Restructuring or infrastructure?

By Tahir Ibrahim Tahir Talban Bauchi.

Revenues have dipped astronomically to the extent that the NNPC is not doing the ‘crocodile smile’ or ‘python dance’ to FAAC allocations due to the pressure from oil subsidy. Things are quite bumpy in the most sane climes too and your average dollar cannot buy you what it used to purchase. The US too has been hit with fuel scarcity and we now see images of Americans buying and hoarding fuel in drums and plastic bags. A third wave of the corona pandemic is in the offing, and some countries have already started taking preventive and precautionary measures. It is definitely squeaky-bum time worldwide as economies are not doing too well. The only active world is that of warfare and strife which spells more doom for countries that had hoped to open doors to blossoming economies, after recovering from the corona scourge. 

         Just before the corona haywire, the Federal Government had given away 2.1 billion dollars to the states as bailout funds, to cushion the very harsh economic conditions at the time– especially from dwindling oil prices. One would have thought that they would be more prudent with their spending; but unfortunately not. The states didn’t really stop all the junketing and fun spree, because if they did, the backlog of salaries and wages, owed civil servants, would have taken a turn for the better. Today, we have some states with claims of over 60 months of unpaid pensions, and some salaries. Today, big daddy FG is coming for the bail out funds, to be deducted from source, and the states look like they are in for a more miserable time. 

            Because the states are in for torrid times, we are now faced with cries of restructuring and what have you; taking the front burner of public discourse. Gone  are the days when restructuring is flashed in national discussions as a wild card, used as an advantageous negotiating point, for one region, over the other. Issues that are most fundamental in the whole restructuring debate, have been raped blind for all to see, because those in charge of protecting and sustaining restructured organs of government do not find that in their favor. If two whole arms of government, cannot stand and function on their own independently, then what is restructuring for crying out loud? This surely lies in the states where the judiciary and the legislature do not have autonomy. They function at the mercy and behest of the governors. They are practically lame ducks. If anyone is standing in the way of an autonomous legislature, and an independent judiciary, it is the state governors. All they see in the restructuring debate is the agitation for more resources from the centre or away from the centre, yet, they cannot stand to give due independence and autonomy to the local governments, the judiciary and the legislature in their own respective states.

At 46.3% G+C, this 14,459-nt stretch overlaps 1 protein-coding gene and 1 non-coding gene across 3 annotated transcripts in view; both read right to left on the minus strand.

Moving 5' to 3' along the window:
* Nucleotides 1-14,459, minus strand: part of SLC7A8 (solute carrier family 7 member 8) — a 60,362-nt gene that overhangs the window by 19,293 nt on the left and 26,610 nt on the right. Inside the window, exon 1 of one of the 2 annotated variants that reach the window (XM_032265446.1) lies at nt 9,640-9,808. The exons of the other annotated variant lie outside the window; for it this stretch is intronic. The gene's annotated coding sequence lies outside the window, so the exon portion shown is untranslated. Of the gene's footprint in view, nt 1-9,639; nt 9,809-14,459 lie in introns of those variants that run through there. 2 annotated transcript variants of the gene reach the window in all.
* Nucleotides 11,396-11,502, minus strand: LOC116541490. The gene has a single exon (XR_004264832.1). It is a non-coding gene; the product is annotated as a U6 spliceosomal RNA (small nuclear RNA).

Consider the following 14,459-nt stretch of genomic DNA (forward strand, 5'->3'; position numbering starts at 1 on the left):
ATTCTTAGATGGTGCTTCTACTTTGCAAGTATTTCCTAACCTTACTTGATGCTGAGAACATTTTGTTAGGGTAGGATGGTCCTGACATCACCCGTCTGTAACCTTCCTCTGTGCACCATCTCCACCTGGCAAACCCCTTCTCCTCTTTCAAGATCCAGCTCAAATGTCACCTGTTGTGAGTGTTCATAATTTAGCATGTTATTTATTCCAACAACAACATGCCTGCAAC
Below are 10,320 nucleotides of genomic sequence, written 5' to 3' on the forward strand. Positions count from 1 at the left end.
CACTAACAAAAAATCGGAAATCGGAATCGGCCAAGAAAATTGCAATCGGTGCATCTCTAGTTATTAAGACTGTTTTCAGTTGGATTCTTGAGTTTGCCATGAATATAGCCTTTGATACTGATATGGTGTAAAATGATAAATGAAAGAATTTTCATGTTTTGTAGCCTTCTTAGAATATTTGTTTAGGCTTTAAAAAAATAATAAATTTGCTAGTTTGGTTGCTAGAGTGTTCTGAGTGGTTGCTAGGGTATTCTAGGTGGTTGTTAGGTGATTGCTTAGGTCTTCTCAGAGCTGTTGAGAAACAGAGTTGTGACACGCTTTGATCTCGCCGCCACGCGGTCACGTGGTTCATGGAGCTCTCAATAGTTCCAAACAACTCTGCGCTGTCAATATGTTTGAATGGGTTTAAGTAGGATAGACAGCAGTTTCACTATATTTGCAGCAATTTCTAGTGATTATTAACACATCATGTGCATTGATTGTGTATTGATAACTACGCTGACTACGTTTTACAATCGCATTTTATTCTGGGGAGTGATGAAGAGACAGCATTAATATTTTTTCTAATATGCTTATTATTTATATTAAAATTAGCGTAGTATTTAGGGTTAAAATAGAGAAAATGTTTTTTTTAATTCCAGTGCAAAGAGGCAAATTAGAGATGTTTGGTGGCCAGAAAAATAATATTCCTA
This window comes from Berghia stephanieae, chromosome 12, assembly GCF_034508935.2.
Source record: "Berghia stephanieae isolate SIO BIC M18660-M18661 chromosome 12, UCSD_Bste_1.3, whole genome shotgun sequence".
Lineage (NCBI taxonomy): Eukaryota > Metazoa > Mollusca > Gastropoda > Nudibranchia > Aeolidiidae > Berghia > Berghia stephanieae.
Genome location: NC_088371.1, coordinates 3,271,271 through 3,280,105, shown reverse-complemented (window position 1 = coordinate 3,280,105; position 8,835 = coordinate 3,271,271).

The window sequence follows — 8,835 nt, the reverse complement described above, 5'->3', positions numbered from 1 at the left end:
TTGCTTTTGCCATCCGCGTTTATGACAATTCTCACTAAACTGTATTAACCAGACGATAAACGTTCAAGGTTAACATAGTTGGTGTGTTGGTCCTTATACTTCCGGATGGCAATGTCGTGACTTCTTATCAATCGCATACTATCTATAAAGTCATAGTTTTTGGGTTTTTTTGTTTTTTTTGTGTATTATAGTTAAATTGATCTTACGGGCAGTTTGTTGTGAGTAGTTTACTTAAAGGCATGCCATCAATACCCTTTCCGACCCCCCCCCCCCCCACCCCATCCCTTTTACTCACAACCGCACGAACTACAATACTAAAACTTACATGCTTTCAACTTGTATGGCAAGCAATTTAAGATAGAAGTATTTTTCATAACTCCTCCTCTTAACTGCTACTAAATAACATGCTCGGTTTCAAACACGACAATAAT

Structures or lack of, are not our real problem. The managers of our structures are our problems. If you look at our GDP contributions from various sectors, non oil sectors like agriculture, have been the highest contributors. So while you are arguing for resource control, you may end up arguing at counter purposes, because the resource power you thought you had, is what you do not have. If we want to have fair checks and balances, then it must be system wide. What applies to the Federal government, must apply to the states and their respective arms of government. We still have issues whereby in a state, its citizens cannot get to agree on who becomes the VC of a school in that state, based on where he or she comes from in that state. So bringing in ‘big cakes’ from the centre to the state is not the issue really…. but will the state see it? 

           One would have thought that the insecurity rummaging states in the South East would have had a dealing with; but alas, it is a restructuring agenda that comes to the fore, coming after big brother FG, says it wants its 2.1 billion dollars back. This is FG allocation of a constitutionally backed sharing formula that is much needed to drive the Federal Government’s infrastructure drive. Just last week, the FG took delivery of 86 new freight trains into the country. This stands to totally transform the way we move our goods and services. This will in one fell swoop, do away with thousands of heavy duty vehicles used in transporting goods and services across the country. This stands to do so in a much cheaper and safer manner. So what we actually need is more and more infrastructure to drive a more buoyant economy. What we need is the infrastructure that is tangible, which we get from the Federal government. What do we get in the states? If you take the exception of just 5 of the states, there is nothing left for you to see is there? 

Tahir is Talban Bauchi.


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